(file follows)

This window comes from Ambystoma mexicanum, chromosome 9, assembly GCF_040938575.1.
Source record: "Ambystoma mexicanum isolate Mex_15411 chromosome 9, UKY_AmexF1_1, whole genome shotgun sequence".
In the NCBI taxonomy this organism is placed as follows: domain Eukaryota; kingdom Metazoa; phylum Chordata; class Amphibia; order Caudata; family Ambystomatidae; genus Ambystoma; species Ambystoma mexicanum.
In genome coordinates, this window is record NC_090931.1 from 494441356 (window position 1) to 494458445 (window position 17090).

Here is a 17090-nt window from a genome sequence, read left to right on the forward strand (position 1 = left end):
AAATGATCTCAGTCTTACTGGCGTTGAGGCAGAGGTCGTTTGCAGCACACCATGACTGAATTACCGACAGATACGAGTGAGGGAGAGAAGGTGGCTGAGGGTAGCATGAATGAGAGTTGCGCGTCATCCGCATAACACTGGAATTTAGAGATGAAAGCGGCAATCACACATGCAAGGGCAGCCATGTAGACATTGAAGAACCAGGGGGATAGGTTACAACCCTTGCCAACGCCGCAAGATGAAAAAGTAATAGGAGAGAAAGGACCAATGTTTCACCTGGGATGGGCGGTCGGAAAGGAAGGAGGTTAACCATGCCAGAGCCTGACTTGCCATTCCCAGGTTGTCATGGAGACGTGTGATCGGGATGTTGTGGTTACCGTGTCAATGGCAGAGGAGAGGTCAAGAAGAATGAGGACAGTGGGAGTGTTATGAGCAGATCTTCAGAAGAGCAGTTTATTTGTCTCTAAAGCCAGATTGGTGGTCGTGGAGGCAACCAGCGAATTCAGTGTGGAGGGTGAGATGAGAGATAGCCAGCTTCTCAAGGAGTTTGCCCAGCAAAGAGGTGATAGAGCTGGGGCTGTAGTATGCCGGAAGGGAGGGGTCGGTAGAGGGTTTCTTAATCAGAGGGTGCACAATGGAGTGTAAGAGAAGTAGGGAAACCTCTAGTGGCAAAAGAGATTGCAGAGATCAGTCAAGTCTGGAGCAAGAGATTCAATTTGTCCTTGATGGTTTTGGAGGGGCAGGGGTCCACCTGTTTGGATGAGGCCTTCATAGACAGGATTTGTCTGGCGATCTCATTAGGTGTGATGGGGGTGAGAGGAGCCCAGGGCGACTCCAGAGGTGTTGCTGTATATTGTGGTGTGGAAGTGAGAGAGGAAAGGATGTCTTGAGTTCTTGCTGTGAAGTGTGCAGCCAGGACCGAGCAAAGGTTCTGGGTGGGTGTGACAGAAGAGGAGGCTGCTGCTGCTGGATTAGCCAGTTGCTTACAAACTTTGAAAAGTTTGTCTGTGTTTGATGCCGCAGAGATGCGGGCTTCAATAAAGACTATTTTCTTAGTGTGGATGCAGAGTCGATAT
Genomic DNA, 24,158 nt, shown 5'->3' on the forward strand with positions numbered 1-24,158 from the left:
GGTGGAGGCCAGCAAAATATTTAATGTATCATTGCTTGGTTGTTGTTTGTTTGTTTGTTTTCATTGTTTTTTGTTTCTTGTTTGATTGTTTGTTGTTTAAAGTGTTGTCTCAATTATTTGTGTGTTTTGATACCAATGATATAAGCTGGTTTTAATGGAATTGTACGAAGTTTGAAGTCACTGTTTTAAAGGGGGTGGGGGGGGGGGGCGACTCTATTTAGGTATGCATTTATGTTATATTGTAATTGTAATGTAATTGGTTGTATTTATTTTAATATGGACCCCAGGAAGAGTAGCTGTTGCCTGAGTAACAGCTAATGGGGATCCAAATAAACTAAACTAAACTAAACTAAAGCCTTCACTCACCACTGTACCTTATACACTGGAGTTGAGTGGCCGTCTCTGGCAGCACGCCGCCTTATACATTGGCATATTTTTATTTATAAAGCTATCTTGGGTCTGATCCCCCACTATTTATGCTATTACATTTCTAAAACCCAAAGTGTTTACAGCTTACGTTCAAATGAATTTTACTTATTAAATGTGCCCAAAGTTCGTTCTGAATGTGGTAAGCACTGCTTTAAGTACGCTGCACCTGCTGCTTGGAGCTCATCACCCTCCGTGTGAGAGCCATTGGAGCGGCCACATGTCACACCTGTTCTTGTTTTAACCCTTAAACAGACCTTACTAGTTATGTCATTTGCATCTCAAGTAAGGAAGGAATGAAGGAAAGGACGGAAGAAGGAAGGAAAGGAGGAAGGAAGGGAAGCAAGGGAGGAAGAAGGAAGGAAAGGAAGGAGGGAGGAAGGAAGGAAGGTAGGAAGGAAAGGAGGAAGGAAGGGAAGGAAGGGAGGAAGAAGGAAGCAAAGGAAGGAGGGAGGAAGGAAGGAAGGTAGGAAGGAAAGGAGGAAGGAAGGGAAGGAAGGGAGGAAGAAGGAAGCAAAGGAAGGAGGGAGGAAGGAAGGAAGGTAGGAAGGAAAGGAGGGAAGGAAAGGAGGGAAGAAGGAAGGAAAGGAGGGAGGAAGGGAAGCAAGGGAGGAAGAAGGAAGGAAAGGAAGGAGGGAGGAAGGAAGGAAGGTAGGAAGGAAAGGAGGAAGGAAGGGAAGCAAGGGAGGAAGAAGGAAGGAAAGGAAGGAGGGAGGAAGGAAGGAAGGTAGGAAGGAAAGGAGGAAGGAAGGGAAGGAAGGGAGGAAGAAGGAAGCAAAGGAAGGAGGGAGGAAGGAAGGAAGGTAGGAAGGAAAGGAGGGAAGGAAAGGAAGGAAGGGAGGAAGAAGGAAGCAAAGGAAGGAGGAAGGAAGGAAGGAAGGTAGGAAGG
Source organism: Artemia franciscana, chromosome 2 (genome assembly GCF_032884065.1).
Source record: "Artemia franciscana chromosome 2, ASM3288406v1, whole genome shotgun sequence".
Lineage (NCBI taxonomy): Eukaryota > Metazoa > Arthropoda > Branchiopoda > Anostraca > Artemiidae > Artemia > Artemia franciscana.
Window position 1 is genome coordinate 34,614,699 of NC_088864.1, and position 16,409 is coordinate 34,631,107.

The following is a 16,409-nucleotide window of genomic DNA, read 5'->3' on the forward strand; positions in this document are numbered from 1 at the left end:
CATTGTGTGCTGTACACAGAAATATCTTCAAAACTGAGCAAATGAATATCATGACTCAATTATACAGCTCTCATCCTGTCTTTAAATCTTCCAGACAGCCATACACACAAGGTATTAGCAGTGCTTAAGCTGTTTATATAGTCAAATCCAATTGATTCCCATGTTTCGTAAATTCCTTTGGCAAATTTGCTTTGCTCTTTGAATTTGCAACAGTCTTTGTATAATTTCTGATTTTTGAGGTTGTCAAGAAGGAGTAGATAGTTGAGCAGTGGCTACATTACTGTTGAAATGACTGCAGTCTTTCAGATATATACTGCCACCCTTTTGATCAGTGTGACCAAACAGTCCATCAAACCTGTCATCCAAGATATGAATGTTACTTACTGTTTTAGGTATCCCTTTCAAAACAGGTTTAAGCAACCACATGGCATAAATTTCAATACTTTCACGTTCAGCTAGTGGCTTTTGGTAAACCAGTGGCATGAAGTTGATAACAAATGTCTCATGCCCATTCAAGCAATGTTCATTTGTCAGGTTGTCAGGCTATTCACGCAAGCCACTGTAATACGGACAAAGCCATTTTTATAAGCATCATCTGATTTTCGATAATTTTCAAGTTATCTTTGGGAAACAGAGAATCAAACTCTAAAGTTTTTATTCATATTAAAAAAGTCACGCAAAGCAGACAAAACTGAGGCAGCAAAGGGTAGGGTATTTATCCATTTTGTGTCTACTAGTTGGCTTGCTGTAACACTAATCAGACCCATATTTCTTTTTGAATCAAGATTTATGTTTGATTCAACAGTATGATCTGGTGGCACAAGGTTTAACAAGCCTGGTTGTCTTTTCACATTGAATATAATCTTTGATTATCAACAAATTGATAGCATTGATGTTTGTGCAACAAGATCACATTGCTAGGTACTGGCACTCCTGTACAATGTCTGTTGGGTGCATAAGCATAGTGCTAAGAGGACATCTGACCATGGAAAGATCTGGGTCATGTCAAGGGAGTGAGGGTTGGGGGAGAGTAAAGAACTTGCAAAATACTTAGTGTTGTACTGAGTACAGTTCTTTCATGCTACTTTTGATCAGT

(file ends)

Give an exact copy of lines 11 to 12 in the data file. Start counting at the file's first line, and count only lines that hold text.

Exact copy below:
Lineage (NCBI taxonomy): Eukaryota > Metazoa > Arthropoda > Branchiopoda > Anostraca > Artemiidae > Artemia > Artemia franciscana.
Window position 1 is genome coordinate 34,614,699 of NC_088864.1, and position 16,409 is coordinate 34,631,107.